Two weeks ago, my grandfather passed away. He was 96, lived an incredible life, was kind, optimistic, and gave the best hugs. I don’t have a single bad memory of him. He was a constant source of goodness in my life, and though I still feel a deep sense of connection with him even now, I will miss his presence terribly.
When my brother and I were kids, we’d ride our bikes to his and Grandmother’s house. Sometimes we’d spend the night, and when I was small their simple, three-bedroom, two-bath house somehow felt like a mansion. They always had ice cream on hand. And in the summer, they had air conditioning! One of my fondest memories was actually a somewhat regular occurrence. Granddad was always the first to wake up, a trait he held onto from his days as a journalist and newspaper editor. I was the second to wake up, and I’d come out of my room still in my PJ’s, following the smell of coffee into the kitchen where Granddad would be sitting at the table, looking dapper even in his bathrobe, absorbed in the newspapers spread out before him. It was always a quiet scene and sometimes I’d be shy about interrupting his peaceful morning, but then he’d look up, see me, and stop what he was doing to say, “Well good morning Jessica! Want some cereal?” He was so cheerful and before I could even answer he had risen from the table to go towards the cabinet that held the cereal. There was never a chance for me to wonder for a second if I had bothered him. He made a place for me at the table, where I’d sit across from him and read my own section of the newspaper as he returned to his. Depending on my age, my reading of choice ranged from the comics, to the lifestyle section, to international news (never national news – that was sooooo conventional). I’m sure he was reading every section of the paper, spotting details I’d never see, and enjoying the business section, financial section, and letters to the editor the most.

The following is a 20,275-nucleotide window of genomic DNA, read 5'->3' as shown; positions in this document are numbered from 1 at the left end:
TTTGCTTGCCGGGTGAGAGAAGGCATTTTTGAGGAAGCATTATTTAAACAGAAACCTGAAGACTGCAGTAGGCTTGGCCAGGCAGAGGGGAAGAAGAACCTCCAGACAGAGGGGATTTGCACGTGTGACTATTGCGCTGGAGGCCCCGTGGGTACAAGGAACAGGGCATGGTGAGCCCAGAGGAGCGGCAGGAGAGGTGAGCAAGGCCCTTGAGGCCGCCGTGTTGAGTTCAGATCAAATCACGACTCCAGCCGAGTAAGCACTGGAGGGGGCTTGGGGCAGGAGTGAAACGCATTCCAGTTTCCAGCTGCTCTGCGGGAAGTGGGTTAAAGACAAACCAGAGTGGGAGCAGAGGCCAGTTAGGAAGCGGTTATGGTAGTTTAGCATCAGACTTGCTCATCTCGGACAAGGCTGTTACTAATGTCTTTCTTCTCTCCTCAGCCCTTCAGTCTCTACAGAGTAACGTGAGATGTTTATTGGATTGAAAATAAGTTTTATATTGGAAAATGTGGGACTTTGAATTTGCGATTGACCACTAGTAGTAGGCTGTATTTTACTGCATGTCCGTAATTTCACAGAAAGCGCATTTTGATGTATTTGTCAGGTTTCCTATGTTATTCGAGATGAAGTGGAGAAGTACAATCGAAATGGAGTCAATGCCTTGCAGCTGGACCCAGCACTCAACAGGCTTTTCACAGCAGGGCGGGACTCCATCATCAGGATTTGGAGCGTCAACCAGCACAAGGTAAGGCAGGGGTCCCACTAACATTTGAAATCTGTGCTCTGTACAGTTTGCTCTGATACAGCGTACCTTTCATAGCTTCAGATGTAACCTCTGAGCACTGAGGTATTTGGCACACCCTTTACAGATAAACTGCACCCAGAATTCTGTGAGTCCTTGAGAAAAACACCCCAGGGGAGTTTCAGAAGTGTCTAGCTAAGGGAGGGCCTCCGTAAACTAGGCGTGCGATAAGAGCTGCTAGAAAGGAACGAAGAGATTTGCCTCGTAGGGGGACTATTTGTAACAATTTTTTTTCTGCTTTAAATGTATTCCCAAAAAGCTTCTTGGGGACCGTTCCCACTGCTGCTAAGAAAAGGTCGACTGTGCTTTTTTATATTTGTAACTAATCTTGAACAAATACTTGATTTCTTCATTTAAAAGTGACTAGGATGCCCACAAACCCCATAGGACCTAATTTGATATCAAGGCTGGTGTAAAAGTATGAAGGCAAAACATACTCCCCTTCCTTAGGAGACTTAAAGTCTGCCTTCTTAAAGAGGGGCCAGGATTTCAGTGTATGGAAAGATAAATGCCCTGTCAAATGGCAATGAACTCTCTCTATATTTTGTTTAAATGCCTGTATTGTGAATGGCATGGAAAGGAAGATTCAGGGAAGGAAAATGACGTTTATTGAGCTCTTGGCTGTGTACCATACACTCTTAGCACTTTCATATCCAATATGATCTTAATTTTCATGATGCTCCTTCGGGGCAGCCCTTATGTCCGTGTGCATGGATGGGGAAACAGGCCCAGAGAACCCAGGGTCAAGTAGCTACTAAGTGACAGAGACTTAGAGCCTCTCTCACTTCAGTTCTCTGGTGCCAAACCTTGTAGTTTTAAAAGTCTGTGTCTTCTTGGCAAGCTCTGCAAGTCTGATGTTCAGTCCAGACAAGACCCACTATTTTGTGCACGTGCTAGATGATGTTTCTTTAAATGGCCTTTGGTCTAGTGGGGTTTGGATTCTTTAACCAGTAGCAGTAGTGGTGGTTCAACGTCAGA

One summer day I sat with Granddad at a Five Guys along with my family. After our burgers & fries had been devoured, he recounted stories of when he was Public Relations & Personnel Director of the newspaper. He had tears in his eyes at one point as he recalled the responsibility of caring for employees during a particularly challenging time. I remember thinking I wished everyone could have people like him in HR.
When my poetry book came out, he bought copies for his friends in the retirement community where he lived. I told him I’d gladly give him some, but he insisted on buying them himself. Shortly after, I was showing him a new poem I’d just written, and at one point he exclaimed, “What a line!” I can’t remember which line it was, I just know that having Granddaddy as my fan meant more to me than any amount of good reviews from anyone.
We held a gathering last week to honor Granddad’s life. We booked an art gallery (he loved good art), brought in a caterer, served food & wine (he loved good food & good wine), set out photographs of him throughout the decades, & invited friends and family to drop in for an informal social event to celebrate him. For two hours I had the privilege of hearing people talk to me about what Granddad meant to them. A common theme in what everyone said was that he was “the kindest man”, “always a gentleman”. I got to hear about how he brought his neighbor’s mail to her, how he wasn’t shy to raise a ruckus about things that were, in fact, ridiculous (like when a certain hiring committee didn’t have a single female candidate on their list – he was aghast at this), & how just two months ago he held captive an audience of journalism students at the local university as he regaled stories from his own days as a journalist. However privileged they all felt to have known him doesn’t compare to the privilege I had to be his granddaughter.
When each of my Grandmothers died, he hugged me and said “Remember the good times”. I’m thankful he taught me how to do this. It’s helping me so much right now.
I think Granddaddy genuinely inspired people to do the right thing, be generous, be realistically optimistic, and make good decisions. But I just want to be back at that kitchen table with him again, me in my PJ’s slurping cereal, him in his crisp robe drinking coffee and poring over the morning papers.